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Industry call for penalty rate reform, as youth unemployment spikes

Calls for reforms to penalty rates were made over the last week by key industry groups the Australian Retailers Association and the Australian Chamber of Commerce & Industry (ACCI) as Australia’s youth unemployment rate reaches a 12-year high.

Peak retail industry body the ARA said reducing penalty rates is a crucial step in creating higher levels of employment for Australians.

ARA executive director Russell Zimmerman said that the ACCI’s recent comments regarding the detrimental effects of penalty rates on both employers and employees were 100 percent warranted, despite union criticism.

“It’s all over the news at the moment – Australia’s unemployment rate has soared to its highest level in 12 years.

There’s no denying the fact that retailers would employ more staff if they did not have to pay penalty rates. SME retailers in regional areas in particular, who do not currently open on Sundays, would definitely consider their options if penalties were reduced.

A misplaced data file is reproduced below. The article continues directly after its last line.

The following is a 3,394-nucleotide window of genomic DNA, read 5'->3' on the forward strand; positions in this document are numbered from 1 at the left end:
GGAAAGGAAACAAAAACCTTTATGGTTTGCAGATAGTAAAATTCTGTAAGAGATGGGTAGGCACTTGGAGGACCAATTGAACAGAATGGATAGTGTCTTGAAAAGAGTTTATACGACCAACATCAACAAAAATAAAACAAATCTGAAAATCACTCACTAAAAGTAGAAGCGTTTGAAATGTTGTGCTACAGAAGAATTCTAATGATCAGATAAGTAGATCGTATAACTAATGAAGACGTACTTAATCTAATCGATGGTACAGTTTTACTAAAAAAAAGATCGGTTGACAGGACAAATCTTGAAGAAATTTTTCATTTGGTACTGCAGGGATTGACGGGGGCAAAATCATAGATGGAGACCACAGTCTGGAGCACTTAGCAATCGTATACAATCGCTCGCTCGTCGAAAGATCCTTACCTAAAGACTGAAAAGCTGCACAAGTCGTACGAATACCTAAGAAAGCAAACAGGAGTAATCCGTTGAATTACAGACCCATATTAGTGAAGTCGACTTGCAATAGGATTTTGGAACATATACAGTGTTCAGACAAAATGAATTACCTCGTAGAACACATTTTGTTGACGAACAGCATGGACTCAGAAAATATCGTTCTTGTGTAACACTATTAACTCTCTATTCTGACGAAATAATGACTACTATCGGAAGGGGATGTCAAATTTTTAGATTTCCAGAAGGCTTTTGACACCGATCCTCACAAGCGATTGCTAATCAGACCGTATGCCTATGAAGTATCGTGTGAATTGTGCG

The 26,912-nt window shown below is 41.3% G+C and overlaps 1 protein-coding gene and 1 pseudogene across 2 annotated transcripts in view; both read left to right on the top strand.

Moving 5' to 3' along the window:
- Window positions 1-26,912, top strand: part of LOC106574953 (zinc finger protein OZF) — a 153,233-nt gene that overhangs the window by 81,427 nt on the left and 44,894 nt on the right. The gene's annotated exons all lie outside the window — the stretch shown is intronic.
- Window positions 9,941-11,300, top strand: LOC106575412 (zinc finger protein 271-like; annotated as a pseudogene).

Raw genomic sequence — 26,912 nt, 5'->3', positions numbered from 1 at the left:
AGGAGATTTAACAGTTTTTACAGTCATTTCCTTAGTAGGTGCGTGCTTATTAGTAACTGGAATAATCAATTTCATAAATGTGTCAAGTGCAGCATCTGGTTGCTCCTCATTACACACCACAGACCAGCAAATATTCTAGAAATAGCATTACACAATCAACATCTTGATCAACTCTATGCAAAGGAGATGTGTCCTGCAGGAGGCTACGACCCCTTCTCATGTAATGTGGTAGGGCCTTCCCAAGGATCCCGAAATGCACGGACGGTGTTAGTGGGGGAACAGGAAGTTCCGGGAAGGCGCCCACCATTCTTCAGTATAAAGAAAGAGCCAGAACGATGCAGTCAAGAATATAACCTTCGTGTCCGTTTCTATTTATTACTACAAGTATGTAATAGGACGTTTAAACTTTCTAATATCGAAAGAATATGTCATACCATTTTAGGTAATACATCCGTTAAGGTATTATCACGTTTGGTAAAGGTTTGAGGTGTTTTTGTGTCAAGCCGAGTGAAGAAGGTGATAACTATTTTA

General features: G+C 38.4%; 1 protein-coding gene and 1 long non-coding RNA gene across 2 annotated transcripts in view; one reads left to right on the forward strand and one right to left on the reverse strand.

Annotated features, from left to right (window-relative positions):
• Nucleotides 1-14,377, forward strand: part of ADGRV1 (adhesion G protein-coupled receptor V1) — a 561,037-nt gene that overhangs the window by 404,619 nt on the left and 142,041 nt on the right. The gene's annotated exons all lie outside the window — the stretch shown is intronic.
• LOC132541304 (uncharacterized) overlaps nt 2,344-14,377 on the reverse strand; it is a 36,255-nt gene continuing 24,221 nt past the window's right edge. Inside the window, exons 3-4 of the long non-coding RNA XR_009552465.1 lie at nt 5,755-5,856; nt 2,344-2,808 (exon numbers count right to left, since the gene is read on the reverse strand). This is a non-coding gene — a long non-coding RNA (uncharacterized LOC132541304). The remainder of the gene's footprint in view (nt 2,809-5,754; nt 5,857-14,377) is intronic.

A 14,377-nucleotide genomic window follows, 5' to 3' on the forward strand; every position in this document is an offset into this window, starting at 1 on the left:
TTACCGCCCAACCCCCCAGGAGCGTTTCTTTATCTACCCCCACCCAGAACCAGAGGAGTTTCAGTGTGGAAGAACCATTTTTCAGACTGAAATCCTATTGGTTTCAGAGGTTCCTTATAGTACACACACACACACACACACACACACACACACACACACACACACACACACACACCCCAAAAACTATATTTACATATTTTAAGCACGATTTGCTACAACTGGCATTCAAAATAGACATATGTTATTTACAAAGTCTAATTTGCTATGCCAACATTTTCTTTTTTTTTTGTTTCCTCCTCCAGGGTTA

“A number of larger retail members have advised the ARA that whenever their stores are not ‘forced’ to open under their lease requirement, they close the store completely due to severe double-time penalty rates.

“If these stores could afford to be open, they would in turn employ a number of staff on a Sunday and this would not only improve business in country and regional stores but increase employees discretionary spending.”

While not calling for penalty rates to be abolished, the ARA said there is a strong need to get the balance right so that retailers can operate competitively on weekends and offer increased employment opportunities.

Coca-Cola wage freeze

As part of a national strategy to lower wages, Coca-Cola Amatil has this week sealed a new pay deal with its Victorian warehouse workers. Under the deal workers at Coca-Cola Amatil’s warehouses around the country will have their wages frozen until 2015 and new employees will receive 38 per cent less pay to do the same job. The pay freeze will be followed by a pay increase of about $30 in 2016.

The AFR reports that a CCA spokesman said “the deal brought wages closer to market rates”.

Stephen Smith, national workplace relations director at the Australian Industry group, told the AFR that this type of deal is being seen across Australia. “We are seeing very modest wage outcomes across most sectors at present, given the economic circumstances, and wage freezes are certainly not uncommon.”

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